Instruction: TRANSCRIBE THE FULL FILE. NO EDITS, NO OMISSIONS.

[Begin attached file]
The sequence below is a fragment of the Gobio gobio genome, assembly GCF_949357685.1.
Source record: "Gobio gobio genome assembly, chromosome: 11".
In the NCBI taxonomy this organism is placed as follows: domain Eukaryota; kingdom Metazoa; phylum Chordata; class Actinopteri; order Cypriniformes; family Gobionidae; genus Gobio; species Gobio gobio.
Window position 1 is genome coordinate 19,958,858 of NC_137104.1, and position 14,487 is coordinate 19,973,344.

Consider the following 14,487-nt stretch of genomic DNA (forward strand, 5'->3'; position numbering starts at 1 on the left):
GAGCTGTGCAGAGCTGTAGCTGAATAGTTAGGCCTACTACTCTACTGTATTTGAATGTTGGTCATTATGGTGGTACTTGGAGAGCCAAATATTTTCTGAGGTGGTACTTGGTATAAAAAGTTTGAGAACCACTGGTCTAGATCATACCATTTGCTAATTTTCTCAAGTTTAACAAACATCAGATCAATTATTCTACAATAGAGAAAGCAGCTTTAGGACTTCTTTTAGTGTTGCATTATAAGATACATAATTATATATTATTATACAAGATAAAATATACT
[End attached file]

The sequence below is a fragment of the Gobio gobio genome, assembly GCF_949357685.1.
Source record: "Gobio gobio genome assembly, chromosome: 11".
In the NCBI taxonomy this organism is placed as follows: domain Eukaryota; kingdom Metazoa; phylum Chordata; class Actinopteri; order Cypriniformes; family Gobionidae; genus Gobio; species Gobio gobio.
Window position 1 is genome coordinate 19,958,858 of NC_137104.1, and position 14,487 is coordinate 19,973,344.

Consider the following 14,487-nt stretch of genomic DNA (forward strand, 5'->3'; position numbering starts at 1 on the left):
GAGCTGTGCAGAGCTGTAGCTGAATAGTTAGGCCTACTACTCTACTGTATTTGAATGTTGGTCATTATGGTGGTACTTGGAGAGCCAAATATTTTCTGAGGTGGTACTTGGTATAAAAAGTTTGAGAACCACTGGTCTAGATCATACCATTTGCTAATTTTCTCAAGTTTAACAAACATCAGATCAATTATTCTACAATAGAGAAAGCAGCTTTAGGACTTCTTTTAGTGTTGCATTATAAGATACATAATTATATATTATTATACAAGATAAAATATACT